Wrongful Death Cases | Columbia, SC

If you have had a loved one killed by the negligence of another person or a corporation, you may be able to pursue a wrongful death and survival claim. You need to contact an experienced Columbia, SC, wrongful death attorney to help you determine if you have a viable case.

The personal representative of the estate has to bring the case against the person or corporation that negligently caused the death of the decedent for the benefit of the statutory beneficiaries. There are two types of causes of action: wrongful death and survival.

SECTION 15-51-10 of the Code of Laws of South Carolina states when a person may bring a wrongful death claim:

“Whenever the death of a person shall be caused by the wrongful act, neglect or default of another and the act, neglect or default is such as would, if death had not ensued, have entitled the party injured to maintain an action and recover damages in respect thereof, the person who would have been liable, if death had not ensued, shall be liable to an action for damages, notwithstanding the death of the person injured…”

SECTION 15-51-20 of the Code of Laws of South Carolina states:

“Every [wrongful death] action shall be for the benefit of the wife or husband and child or children of the person whose death shall have so caused, and, if there be no such wife, husband, child or children, then for the benefit of the parent or parents, and if there be none such, then for the benefit of the heirs of the person whose death shall have been so caused.”

A wrongful death action is for the exclusive benefit of the statutory beneficiaries. It is brought not to recover for injuries to the deceased, but only to compensate the beneficiaries for the loss occasioned by the death of the decedent.

SECTION 15-51-40

SECTION 15-51-40 of the Code of Laws of South Carolina allows punitive damages to be awarded when the wrongful act, neglect, or default was the result of recklessness, willfulness, or malice.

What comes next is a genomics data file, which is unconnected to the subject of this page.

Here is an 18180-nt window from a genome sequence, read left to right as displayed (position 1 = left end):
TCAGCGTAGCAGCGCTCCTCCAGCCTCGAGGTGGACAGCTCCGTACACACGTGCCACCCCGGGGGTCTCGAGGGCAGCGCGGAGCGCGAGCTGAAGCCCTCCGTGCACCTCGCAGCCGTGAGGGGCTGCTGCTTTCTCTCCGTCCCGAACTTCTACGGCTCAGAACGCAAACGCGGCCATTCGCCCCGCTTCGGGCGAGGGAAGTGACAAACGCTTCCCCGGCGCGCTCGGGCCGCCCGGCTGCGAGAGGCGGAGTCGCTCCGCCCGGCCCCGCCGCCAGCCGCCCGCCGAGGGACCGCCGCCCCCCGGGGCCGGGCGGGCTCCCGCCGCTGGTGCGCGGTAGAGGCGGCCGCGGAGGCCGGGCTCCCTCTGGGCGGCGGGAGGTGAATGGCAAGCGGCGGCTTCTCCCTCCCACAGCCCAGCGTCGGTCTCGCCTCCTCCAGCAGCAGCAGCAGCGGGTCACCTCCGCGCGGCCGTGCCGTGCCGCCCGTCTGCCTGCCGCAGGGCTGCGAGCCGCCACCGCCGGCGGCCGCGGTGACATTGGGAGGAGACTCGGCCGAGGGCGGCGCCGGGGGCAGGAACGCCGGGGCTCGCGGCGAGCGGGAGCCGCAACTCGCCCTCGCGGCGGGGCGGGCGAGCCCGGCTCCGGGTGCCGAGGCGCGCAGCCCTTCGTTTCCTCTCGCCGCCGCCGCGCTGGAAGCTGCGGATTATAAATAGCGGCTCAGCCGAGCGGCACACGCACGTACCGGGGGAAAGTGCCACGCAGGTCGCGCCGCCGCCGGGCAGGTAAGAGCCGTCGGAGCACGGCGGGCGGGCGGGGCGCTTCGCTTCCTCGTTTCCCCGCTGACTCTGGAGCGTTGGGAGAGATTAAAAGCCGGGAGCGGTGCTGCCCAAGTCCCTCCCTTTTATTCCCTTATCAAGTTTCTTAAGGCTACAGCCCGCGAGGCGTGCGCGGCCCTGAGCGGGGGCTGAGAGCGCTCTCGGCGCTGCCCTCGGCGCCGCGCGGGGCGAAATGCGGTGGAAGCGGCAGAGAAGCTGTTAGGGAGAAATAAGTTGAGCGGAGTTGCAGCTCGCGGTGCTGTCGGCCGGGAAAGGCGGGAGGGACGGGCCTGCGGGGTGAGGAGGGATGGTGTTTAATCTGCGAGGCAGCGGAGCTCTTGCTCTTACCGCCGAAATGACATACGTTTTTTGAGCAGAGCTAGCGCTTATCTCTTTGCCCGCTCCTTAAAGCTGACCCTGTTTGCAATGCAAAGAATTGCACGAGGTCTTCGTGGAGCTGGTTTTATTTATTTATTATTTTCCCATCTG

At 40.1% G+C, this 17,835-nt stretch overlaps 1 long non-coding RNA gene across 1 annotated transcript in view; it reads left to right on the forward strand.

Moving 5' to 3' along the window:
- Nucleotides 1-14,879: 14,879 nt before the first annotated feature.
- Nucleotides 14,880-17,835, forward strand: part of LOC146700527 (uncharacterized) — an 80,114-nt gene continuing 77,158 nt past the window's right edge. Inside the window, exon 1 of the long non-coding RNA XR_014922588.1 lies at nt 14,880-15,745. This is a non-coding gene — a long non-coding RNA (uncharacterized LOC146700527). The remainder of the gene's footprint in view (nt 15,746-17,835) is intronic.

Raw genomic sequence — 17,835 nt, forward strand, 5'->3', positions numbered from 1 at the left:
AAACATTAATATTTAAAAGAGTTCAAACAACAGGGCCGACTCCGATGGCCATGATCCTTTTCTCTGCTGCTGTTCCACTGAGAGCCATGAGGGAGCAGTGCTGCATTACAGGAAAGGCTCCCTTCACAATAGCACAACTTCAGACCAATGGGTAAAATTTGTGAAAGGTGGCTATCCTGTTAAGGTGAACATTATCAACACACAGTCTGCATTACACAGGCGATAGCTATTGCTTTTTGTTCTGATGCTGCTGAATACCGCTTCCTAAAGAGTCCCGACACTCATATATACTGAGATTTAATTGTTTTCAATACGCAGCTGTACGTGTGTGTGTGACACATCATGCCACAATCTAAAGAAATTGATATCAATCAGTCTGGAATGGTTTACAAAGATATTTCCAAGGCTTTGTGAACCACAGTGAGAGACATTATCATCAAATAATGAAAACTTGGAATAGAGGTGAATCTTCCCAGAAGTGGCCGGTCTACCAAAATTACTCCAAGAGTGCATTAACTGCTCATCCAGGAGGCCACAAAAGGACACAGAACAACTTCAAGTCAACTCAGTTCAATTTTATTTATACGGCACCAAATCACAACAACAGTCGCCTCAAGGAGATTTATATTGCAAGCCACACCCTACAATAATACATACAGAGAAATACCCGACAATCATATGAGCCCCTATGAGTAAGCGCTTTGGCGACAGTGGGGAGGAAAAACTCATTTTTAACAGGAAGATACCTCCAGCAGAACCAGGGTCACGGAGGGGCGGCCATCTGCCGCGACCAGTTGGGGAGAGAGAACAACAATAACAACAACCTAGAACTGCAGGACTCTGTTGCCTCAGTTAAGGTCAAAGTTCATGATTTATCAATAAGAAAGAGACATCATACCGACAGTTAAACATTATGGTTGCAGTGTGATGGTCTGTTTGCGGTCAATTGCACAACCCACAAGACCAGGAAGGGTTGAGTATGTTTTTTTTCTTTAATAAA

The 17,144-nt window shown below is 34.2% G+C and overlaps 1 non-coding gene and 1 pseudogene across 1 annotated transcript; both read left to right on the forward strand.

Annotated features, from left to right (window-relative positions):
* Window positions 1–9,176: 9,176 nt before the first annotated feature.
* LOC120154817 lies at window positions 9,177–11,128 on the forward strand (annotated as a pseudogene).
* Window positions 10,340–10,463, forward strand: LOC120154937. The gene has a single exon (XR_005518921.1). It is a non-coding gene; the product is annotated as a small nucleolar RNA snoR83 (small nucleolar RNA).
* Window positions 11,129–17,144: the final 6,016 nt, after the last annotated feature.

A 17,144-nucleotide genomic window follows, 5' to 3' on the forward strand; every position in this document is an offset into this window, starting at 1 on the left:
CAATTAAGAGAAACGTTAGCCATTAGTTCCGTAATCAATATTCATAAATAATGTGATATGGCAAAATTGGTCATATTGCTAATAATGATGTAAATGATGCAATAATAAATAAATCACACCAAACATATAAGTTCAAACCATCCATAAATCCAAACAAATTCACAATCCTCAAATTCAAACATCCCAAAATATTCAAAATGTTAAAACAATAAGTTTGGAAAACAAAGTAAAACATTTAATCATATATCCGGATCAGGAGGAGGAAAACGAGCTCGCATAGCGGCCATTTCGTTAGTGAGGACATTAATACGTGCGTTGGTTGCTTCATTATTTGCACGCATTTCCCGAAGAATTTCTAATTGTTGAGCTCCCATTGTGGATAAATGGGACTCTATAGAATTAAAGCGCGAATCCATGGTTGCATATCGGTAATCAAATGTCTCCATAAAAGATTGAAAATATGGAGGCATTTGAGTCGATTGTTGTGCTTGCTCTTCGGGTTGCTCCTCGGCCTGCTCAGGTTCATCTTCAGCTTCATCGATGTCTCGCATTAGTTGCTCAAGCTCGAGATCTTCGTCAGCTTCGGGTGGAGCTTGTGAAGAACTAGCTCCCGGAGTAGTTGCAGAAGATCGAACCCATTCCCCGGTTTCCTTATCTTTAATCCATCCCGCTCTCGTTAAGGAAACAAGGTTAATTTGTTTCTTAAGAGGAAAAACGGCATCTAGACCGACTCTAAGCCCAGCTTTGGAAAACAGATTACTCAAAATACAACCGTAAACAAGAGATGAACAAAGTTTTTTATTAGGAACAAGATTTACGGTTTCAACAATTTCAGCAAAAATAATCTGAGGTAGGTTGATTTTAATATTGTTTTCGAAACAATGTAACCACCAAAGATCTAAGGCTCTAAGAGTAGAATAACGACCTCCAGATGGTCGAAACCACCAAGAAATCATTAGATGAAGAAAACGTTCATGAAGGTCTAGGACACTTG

(1) Pecuniary loss or economic loss,
(2) Mental shock and suffering,
(3) Wounded feelings,
(4) Grief and sorrow,
(5) Loss of companionship,
(6) Deprivation of the use and comfort of the deceased’s society, including the loss of decedent’s experience, knowledge and judgment in managing the affairs of himself and his beneficiaries,
(7) Loss of decedent’s ability to earn money for the support, maintenance, care and protection of the beneficiaries, [and for the education and training of his children],
(8) Reasonable funeral expenses.

The beneficiaries are entitled to all damages, past, present, and future. Future damages have to be reasonably certain to occur.

A survival cause of action can be brought by the personal representative of the estate when the decedent suffered conscious pain and suffering prior to his death. S.C. Code Ann. 15-5-90. Under a survival a cause of action, a jury may award damages for the decedent’s conscious pain and suffering, emotional distress, medical expenses, and funeral expenses. S.C. Code Ann. 15-5-100.

Since the decedent obviously cannot testify to the negligence of the other party, expert witnesses are often required to prove liability against the defendant. Economist expert testimony is also required in many of these cases to show the jury the amount of financial loss suffered by the family as a result of the decedent’s death. Medical expert testimony is also critical in many of the survival cases as the medical personnel are able to describe how the decedent experienced conscious pain and suffering and fright before his/her death.

Contact David “Chip” Truitt for a free consultation to tell him your story regarding the death of your loved one. He will listen to you and use his legal knowledge and years of experience to help you and your family receive all of the benefits the law allows. All fee agreements for a wrongful death case are handled on contingency basis so that you do not have to pay an upfront attorney fee. An attorney fee is owed only if you receive an award or settlement. No attorney fee is owed if there is no recovery.

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